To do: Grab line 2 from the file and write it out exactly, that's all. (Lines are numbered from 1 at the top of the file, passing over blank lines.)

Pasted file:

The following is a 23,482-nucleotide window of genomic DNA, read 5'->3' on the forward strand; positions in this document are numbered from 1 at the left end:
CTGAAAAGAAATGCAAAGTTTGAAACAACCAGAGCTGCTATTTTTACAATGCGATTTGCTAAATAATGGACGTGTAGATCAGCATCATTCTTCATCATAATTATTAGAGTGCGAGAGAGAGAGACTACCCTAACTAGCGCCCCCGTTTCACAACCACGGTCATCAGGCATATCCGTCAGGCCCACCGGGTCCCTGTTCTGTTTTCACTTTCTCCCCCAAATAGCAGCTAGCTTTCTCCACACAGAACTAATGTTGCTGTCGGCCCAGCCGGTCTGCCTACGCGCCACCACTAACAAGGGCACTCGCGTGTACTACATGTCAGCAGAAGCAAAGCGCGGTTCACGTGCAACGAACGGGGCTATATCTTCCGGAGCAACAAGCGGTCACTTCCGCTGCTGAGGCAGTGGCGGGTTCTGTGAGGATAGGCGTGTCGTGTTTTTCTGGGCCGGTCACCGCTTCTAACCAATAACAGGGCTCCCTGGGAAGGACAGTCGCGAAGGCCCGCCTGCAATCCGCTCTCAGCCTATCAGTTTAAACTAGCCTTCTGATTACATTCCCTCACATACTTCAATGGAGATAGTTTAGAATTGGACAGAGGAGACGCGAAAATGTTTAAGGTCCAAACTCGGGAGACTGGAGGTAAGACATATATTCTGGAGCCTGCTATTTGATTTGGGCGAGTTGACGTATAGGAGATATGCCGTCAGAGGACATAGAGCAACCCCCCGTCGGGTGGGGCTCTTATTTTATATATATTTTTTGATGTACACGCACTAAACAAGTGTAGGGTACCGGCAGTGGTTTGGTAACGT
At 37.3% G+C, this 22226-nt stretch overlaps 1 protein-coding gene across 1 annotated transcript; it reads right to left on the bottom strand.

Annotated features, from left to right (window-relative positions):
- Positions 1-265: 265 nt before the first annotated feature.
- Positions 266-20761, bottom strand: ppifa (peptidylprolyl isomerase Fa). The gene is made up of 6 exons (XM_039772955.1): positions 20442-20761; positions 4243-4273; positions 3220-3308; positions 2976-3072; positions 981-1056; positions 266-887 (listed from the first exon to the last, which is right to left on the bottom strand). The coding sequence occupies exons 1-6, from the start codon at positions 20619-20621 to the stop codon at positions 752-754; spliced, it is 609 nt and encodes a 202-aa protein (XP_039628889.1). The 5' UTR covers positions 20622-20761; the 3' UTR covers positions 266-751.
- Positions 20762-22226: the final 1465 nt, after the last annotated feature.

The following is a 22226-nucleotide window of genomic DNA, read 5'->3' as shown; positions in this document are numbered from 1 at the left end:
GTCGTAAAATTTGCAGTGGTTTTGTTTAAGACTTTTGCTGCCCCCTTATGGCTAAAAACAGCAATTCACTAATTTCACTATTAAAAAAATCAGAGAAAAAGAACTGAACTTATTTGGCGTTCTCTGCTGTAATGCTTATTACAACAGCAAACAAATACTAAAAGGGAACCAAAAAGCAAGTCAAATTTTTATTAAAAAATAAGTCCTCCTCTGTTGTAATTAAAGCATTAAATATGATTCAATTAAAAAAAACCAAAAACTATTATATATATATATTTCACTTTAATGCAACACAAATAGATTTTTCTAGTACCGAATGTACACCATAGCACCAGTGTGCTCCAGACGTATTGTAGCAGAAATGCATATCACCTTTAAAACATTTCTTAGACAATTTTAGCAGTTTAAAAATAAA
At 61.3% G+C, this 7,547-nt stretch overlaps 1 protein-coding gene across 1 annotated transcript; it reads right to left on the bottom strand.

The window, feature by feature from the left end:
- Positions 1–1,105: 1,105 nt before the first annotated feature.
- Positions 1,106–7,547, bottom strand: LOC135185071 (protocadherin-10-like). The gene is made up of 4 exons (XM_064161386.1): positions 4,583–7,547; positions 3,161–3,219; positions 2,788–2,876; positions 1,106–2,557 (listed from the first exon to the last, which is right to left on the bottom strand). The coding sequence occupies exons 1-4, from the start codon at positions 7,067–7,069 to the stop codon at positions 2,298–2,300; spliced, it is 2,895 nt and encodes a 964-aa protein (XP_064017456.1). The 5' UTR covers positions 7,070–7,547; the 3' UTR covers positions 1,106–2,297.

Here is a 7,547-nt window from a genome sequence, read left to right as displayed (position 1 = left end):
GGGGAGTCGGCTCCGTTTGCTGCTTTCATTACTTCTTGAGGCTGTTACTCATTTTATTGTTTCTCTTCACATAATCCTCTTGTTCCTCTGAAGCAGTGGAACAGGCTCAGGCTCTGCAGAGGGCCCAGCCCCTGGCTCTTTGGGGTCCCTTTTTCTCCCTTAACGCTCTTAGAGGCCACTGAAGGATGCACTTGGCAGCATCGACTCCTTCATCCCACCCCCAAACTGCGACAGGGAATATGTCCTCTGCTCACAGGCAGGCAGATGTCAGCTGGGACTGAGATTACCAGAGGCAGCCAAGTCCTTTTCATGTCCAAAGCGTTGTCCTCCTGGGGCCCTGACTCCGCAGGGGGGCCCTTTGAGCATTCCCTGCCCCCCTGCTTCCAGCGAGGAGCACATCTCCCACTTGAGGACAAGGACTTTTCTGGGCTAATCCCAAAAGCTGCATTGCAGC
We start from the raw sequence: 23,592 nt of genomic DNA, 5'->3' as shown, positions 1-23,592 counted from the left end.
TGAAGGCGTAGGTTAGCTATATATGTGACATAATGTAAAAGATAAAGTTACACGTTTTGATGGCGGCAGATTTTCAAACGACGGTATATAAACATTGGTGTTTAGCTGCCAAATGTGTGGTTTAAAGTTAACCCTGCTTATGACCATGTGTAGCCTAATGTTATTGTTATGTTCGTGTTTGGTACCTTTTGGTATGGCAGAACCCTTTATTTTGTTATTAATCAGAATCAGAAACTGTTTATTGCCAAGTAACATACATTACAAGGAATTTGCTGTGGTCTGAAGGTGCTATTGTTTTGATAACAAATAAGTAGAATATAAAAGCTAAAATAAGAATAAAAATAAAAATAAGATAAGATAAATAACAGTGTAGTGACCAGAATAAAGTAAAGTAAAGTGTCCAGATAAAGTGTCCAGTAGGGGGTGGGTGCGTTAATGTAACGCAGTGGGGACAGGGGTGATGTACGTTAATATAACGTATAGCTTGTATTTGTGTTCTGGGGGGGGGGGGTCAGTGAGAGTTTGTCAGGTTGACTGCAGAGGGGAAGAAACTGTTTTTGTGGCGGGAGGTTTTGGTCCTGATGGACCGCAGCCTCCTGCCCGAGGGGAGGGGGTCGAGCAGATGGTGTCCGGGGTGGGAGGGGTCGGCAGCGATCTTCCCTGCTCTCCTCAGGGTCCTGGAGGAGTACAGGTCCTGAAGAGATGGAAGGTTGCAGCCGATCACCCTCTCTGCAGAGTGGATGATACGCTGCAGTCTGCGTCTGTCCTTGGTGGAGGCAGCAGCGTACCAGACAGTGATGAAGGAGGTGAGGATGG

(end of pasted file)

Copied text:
CTGAAAAGAAATGCAAAGTTTGAAACAACCAGAGCTGCTATTTTTACAATGCGATTTGCTAAATAATGGACGTGTAGATCAGCATCATTCTTCATCATAATTATTAGAGTGCGAGAGAGAGAGACTACCCTAACTAGCGCCCCCGTTTCACAACCACGGTCATCAGGCATATCCGTCAGGCCCACCGGGTCCCTGTTCTGTTTTCACTTTCTCCCCCAAATAGCAGCTAGCTTTCTCCACACAGAACTAATGTTGCTGTCGGCCCAGCCGGTCTGCCTACGCGCCACCACTAACAAGGGCACTCGCGTGTACTACATGTCAGCAGAAGCAAAGCGCGGTTCACGTGCAACGAACGGGGCTATATCTTCCGGAGCAACAAGCGGTCACTTCCGCTGCTGAGGCAGTGGCGGGTTCTGTGAGGATAGGCGTGTCGTGTTTTTCTGGGCCGGTCACCGCTTCTAACCAATAACAGGGCTCCCTGGGAAGGACAGTCGCGAAGGCCCGCCTGCAATCCGCTCTCAGCCTATCAGTTTAAACTAGCCTTCTGATTACATTCCCTCACATACTTCAATGGAGATAGTTTAGAATTGGACAGAGGAGACGCGAAAATGTTTAAGGTCCAAACTCGGGAGACTGGAGGTAAGACATATATTCTGGAGCCTGCTATTTGATTTGGGCGAGTTGACGTATAGGAGATATGCCGTCAGAGGACATAGAGCAACCCCCCGTCGGGTGGGGCTCTTATTTTATATATATTTTTTGATGTACACGCACTAAACAAGTGTAGGGTACCGGCAGTGGTTTGGTAACGT